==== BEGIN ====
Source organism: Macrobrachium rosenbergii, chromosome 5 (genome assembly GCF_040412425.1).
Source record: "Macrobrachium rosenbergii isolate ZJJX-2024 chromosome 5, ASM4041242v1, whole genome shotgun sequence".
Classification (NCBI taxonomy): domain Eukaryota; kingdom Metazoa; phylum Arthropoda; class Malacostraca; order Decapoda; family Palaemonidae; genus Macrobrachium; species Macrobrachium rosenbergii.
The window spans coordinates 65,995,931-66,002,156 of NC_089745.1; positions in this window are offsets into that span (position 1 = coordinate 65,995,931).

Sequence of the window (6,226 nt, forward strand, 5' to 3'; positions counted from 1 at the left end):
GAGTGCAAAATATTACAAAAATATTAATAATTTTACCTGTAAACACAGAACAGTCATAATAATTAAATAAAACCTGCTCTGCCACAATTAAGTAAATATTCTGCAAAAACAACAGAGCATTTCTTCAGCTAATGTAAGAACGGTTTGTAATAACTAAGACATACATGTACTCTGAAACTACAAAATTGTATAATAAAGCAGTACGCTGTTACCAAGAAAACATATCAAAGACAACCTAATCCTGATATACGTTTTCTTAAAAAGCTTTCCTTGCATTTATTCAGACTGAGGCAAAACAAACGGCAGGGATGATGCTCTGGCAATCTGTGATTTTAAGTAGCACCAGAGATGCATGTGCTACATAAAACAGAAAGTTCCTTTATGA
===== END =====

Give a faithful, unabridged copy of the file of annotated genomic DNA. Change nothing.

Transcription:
Source organism: Macrobrachium rosenbergii, chromosome 5 (genome assembly GCF_040412425.1).
Source record: "Macrobrachium rosenbergii isolate ZJJX-2024 chromosome 5, ASM4041242v1, whole genome shotgun sequence".
Classification (NCBI taxonomy): domain Eukaryota; kingdom Metazoa; phylum Arthropoda; class Malacostraca; order Decapoda; family Palaemonidae; genus Macrobrachium; species Macrobrachium rosenbergii.
The window spans coordinates 65,995,931-66,002,156 of NC_089745.1; positions in this window are offsets into that span (position 1 = coordinate 65,995,931).

Sequence of the window (6,226 nt, forward strand, 5' to 3'; positions counted from 1 at the left end):
GAGTGCAAAATATTACAAAAATATTAATAATTTTACCTGTAAACACAGAACAGTCATAATAATTAAATAAAACCTGCTCTGCCACAATTAAGTAAATATTCTGCAAAAACAACAGAGCATTTCTTCAGCTAATGTAAGAACGGTTTGTAATAACTAAGACATACATGTACTCTGAAACTACAAAATTGTATAATAAAGCAGTACGCTGTTACCAAGAAAACATATCAAAGACAACCTAATCCTGATATACGTTTTCTTAAAAAGCTTTCCTTGCATTTATTCAGACTGAGGCAAAACAAACGGCAGGGATGATGCTCTGGCAATCTGTGATTTTAAGTAGCACCAGAGATGCATGTGCTACATAAAACAGAAAGTTCCTTTATGA